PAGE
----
[Python-Dev] Fwd: try...else

Tim Peters tim.one@home.com
Mon, 1 Jan 2001 15:27:37 -0500

> Thomas just checked this in, using Tim's words:

[   The optional \keyword{else} clause is executed when no
    exception occurs in the \keyword{try} clause.  Exceptions in
    the \keyword{else} clause are not handled by the preceding
    \keyword{except} clauses.

    The optional \keyword{else} clause is executed when the
    \keyword{try} clause terminates by any means other than an
    exception or executing a \keyword{return}, \keyword{continue}
    or \keyword{break} statement.  Exceptions in the \keyword{else}
    clause are not handled by the preceding \keyword{except} clauses.

> How is this different from "when control flow reaches the end of the
> try clause", which is what I really had in mind?

Only in that it doesn't appeal to a new undefined phrase, and is (I think)
unambiguous in the eyes of a non-specialist reader (like Robin's friend).
Note that "reaching the end of the try clause" is at best ambiguous, because
you *really* have in mind "falling off the end" of the try clause.  It
wouldn't be unreasonable to say that in:

         x = 1
         y = 2
         return 1

"x=1" is the beginning of the try clause and "return 1" is the end.  So if
the reader doesn't already know what you mean, saying "the end" doesn't nail
it (or, if like me, the reader does already know what you mean, it doesn't
matter one whit what it says <wink>).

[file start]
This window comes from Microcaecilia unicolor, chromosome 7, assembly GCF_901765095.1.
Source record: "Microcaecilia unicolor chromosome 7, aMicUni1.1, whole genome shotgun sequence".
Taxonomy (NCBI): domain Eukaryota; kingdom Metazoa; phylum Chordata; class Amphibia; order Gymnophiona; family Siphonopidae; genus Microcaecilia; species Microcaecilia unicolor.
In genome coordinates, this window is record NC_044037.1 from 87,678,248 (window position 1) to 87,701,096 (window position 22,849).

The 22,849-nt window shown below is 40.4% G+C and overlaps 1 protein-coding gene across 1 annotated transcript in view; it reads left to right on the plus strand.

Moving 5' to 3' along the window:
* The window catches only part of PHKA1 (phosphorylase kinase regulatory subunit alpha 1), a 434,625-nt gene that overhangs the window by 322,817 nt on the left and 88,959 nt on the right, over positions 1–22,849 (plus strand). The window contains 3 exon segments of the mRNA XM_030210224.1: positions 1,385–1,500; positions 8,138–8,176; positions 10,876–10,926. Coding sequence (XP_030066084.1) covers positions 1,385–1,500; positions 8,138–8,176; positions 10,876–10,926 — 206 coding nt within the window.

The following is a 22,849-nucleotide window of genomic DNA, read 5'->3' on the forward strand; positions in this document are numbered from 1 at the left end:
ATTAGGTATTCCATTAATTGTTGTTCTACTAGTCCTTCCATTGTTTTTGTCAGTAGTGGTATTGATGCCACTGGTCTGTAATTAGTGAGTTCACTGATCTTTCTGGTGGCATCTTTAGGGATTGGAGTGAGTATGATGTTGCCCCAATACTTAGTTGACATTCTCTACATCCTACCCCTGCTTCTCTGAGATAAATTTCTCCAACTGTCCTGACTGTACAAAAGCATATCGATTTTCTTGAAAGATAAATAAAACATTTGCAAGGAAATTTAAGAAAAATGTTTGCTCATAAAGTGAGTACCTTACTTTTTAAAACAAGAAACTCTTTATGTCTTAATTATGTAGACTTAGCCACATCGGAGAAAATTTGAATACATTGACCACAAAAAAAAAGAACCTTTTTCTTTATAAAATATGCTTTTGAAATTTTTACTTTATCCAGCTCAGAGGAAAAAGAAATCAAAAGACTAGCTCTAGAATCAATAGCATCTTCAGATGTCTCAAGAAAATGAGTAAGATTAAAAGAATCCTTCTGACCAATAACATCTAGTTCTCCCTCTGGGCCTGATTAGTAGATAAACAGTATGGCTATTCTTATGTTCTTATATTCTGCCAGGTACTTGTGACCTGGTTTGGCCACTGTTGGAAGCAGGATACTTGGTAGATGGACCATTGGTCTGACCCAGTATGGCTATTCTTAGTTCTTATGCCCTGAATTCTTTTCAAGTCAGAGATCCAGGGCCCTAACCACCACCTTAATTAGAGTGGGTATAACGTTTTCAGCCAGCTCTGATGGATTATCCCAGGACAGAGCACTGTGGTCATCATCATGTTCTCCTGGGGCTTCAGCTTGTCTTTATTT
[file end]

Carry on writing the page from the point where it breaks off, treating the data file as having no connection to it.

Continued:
> Using the current wording, this paragraph would have to be
> changed each time a new control-flow keyword is added.  Based
> upon the historical record that's not a grave concern ;-),

It was sure no concern of mine ...

> but I think the new wording relies too much on accidentals such
> as the fact that these are the only control flow altering events.
> It may be that control flow is not rigidly defined -- but as it is
> what was really intended, maybe the fix should be to explain the
> right concept rather than the current ad-hoc solution.
> ...

OK, except I don't know how to do that succinctly.  For example, if Java had
an "else" clause, the Java spec would say:

    If present, the "else block" is executed if and only if execution
    of the "try block" completes normally, and then there is a choice:

        If the "else block" completes normally, then the
        "try" statement completes normally.

        If the "else block" completes abruptly for reason S,
        then the "try" statement completes abruptly for reason S.

That is, they deal with control-flow issues via appeal to "complete
normally" and "complete abruptly" (which latter comes in several flavors
("reasons"), such as returns and exceptions), and there are pages and pages
and pages of stuff throughout the spec inductively defining when these
conditions obtain.  It's clear, precise and readable; but it's also wordy,
and we don't have anything similar to build on.

As a compromise, given that we're not going to take the time to be precise
(well, I'm sure not ...):

    The optional \keyword{else} clause is executed if and
    when control flows off the end of the \keyword{try}
    clause.\foonote{In Python 2.0, control "flows off the
    end" except in case of exception, or executing a
    \keyword{return}, \keyword{continue} or \keyword{break}
    Exceptions in the \keyword{else} clause are not handled by
    the preceding \keyword{except} clauses.

Now it's all of imprecise, almost precise, specific to Python 2.0, and
robust against any future changes <wink>.